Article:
Blanket surveillance is about covering up government corruption and chilling free speech, not catching terrorists
Alex Jones & Paul Joseph Watson
June 13, 2013
The NSA’s vast wiretapping and surveillance operation, in addition to the agency’s attempt to intimidate the media and whistleblowers from releasing information about programs such as PRISM, has has virtually nothing to do with catching terrorists and everything to do with creating a chilling effect that dissuades the free press from exposing government corruption while making Americans fearful of engaging in political free speech.
The myth that blanket NSA spying is primarily concerned with catching terrorists, or that terrorists will be aided by people like Edward Snowden blowing the whistle on the PRISM program, has been debunked by numerous experts.
Firstly, the threat posed to Americans by terrorism is grossly exaggerated and overhyped. Americans are more likely to be killed by toddlers than terrorists. Intestinal illnesses, allergic reactions to peanuts, bee stings, drowning in the bath, or accident-causing deer all individually pose a greater threat to Americans than terrorists. So the whole debate about sacrificing privacy for security is a total fraud to begin with.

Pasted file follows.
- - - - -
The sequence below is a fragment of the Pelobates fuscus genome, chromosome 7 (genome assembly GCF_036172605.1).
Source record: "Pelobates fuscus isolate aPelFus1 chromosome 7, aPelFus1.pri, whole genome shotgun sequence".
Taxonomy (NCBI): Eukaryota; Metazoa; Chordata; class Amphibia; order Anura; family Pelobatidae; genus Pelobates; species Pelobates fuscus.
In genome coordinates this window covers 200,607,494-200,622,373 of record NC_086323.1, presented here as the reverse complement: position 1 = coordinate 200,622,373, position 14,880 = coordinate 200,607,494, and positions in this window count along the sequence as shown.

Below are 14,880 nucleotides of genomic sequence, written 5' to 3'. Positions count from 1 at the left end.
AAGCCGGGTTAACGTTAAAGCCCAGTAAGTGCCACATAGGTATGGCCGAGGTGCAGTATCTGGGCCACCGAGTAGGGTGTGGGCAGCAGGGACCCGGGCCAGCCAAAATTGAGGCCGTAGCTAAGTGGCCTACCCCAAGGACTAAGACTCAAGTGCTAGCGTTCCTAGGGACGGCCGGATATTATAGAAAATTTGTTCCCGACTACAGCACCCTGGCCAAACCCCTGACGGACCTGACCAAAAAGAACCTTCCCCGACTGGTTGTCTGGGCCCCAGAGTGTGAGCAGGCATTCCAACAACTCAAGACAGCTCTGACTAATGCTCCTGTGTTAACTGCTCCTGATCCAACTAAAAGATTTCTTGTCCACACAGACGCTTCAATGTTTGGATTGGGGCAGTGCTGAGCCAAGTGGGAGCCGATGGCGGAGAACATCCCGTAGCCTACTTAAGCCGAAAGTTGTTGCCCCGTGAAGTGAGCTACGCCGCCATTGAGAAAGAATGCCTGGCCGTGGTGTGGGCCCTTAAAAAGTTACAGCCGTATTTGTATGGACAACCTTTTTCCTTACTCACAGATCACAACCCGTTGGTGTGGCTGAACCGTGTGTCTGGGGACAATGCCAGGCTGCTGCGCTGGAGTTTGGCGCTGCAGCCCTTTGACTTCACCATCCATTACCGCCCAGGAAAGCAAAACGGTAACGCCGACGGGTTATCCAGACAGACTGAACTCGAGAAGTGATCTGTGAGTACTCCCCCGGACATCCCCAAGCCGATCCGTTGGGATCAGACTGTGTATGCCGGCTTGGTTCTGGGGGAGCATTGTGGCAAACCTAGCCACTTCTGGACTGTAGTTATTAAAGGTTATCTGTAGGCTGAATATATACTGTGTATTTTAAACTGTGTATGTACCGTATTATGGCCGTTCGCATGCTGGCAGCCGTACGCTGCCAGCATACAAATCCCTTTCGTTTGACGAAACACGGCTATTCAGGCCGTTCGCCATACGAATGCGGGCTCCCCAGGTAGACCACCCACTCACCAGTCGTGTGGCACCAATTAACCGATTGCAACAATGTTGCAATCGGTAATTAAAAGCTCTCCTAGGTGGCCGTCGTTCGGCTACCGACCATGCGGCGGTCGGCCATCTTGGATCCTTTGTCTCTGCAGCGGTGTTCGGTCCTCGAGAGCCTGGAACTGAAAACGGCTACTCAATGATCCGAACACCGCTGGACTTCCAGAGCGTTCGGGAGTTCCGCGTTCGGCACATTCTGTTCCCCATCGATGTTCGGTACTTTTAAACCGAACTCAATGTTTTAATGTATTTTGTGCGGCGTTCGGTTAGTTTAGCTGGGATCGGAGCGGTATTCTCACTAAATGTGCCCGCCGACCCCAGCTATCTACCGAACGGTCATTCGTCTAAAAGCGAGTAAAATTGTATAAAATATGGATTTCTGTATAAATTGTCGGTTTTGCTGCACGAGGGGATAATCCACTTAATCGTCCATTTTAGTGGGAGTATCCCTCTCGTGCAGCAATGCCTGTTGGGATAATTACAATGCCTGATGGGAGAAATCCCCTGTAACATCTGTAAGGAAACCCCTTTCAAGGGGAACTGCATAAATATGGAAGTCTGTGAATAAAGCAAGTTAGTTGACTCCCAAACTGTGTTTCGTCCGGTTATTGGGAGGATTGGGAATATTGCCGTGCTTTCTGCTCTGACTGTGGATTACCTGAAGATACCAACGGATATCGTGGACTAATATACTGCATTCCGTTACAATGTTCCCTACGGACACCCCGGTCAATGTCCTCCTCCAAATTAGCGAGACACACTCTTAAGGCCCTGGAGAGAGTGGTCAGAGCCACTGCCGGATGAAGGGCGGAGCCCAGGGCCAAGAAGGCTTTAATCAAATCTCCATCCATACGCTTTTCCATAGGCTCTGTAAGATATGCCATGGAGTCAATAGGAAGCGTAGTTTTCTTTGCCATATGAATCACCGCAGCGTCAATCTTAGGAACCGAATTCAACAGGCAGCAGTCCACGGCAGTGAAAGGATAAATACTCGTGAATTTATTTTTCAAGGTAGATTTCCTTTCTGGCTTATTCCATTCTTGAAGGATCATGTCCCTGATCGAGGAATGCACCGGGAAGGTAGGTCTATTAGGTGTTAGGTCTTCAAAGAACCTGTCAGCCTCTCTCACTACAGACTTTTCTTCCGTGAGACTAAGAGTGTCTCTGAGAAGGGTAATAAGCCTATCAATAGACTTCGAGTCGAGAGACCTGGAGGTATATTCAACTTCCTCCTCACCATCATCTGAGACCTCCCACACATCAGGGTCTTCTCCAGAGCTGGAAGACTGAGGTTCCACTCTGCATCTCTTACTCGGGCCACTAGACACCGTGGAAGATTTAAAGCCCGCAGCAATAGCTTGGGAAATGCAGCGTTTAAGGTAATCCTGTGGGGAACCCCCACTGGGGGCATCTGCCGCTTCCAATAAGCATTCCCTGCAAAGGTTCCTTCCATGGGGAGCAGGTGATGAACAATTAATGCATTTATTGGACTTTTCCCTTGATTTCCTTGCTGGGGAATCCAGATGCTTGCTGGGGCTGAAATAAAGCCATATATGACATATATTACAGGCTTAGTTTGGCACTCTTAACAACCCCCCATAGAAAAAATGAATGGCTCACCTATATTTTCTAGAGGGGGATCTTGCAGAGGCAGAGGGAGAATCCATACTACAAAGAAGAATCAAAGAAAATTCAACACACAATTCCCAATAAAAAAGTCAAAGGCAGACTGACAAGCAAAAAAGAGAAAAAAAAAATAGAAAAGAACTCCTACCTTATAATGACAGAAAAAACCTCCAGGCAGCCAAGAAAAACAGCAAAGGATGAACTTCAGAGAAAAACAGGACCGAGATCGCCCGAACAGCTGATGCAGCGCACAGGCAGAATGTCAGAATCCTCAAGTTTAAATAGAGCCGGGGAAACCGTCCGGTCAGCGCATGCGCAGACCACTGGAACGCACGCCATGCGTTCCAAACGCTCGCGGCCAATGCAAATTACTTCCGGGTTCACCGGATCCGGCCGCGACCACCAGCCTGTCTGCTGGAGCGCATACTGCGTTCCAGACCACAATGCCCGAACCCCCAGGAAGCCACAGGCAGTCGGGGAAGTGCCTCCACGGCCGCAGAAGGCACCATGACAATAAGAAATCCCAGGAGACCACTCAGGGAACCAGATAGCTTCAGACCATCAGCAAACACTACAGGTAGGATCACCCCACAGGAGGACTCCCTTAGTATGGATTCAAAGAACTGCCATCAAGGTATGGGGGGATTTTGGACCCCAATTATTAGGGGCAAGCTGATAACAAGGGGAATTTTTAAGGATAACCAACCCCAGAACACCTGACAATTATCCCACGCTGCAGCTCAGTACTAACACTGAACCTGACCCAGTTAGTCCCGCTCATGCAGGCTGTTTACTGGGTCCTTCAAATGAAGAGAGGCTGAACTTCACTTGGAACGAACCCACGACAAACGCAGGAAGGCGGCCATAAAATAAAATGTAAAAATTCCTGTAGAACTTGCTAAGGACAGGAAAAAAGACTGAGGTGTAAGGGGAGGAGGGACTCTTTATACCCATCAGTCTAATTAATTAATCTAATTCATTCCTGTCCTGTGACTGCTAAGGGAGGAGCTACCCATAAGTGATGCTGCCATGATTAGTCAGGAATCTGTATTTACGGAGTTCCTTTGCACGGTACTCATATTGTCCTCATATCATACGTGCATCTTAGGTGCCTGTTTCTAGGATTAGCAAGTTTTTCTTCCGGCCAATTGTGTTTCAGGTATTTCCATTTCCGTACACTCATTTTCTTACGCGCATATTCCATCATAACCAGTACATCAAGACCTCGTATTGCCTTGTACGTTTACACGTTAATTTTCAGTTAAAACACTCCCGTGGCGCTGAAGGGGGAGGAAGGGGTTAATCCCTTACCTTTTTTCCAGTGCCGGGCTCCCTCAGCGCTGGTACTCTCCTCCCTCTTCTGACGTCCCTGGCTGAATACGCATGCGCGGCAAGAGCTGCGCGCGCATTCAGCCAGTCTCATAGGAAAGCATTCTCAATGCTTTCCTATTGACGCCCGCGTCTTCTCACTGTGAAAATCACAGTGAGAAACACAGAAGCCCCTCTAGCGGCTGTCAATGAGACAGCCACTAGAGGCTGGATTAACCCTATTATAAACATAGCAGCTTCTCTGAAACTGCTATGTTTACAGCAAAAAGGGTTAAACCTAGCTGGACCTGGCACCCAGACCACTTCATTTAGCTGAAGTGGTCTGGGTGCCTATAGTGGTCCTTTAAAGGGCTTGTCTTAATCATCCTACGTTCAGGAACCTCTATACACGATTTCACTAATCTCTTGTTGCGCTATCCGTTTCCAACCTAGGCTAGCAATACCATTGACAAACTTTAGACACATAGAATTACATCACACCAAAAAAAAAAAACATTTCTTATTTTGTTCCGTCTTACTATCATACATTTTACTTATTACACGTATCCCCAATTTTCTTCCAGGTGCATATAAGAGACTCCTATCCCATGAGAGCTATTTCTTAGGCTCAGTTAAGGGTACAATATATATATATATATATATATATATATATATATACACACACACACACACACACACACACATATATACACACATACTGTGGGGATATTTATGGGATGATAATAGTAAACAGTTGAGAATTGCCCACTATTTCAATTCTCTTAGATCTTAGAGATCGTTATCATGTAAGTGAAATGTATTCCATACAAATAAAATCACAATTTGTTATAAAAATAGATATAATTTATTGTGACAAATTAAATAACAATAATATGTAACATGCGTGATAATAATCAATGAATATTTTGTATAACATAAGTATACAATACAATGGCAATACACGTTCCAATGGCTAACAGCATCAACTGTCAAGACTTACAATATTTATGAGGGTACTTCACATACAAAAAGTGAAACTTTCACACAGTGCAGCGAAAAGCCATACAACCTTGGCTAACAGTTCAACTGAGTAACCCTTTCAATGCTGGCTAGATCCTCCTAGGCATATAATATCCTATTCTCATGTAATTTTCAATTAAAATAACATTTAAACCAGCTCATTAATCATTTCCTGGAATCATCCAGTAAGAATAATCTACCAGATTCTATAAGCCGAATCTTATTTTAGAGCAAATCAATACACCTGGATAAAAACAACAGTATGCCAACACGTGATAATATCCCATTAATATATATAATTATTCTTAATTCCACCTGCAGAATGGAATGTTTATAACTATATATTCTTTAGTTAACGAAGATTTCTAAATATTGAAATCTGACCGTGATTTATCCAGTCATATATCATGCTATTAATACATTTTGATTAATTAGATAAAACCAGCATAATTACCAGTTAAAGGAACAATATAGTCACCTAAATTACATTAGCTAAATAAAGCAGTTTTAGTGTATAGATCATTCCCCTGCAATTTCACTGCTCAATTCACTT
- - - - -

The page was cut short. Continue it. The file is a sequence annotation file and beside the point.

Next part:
As the former head of the National Security Agency’s global digital data gathering program – William Binney – confirmed, the witch hunt targeting Edward Snowden is not about preventing terrorists from discovering how they are being tracked by the NSA, it is about preventing the American people from finding out about the unconstitutional actions of the NSA.
“The terrorists have already known that we’ve been doing this for years, so there’s no surprise there. They’re not going to change the way they operate just because it comes out in the U.S. press. I mean, the point is, they already knew it, and they were operating the way they would operate anyway. So, the point is that they’re—we’re not—the government here is not trying to protect it from the terrorists; it’s trying to protect it, that knowledge of that program, from the citizens of the United States,” said Binney.
This sentiment was echoed by top counter-terrorism czar Richard Clarke, who remarked, “The argument that this sweeping search must be kept secret from the terrorists is laughable. Terrorists already assume this sort of thing is being done. Only law-abiding American citizens were blissfully ignorant of what their government was doing.”
Innumerable lawmakers on both sides of the aisle who have called for Ed Snowden to be arrested for revealing the existence of PRISM have done do under the justification that Snowden is aiding terrorists by tipping them off to the fact that the NSA is spying on them and therefore harming national security. Yet as Clarke and Binney highlight, this is a moot point – it was already known by everyone – therefore there must be a different reason for the persecution of Snowden and his ilk.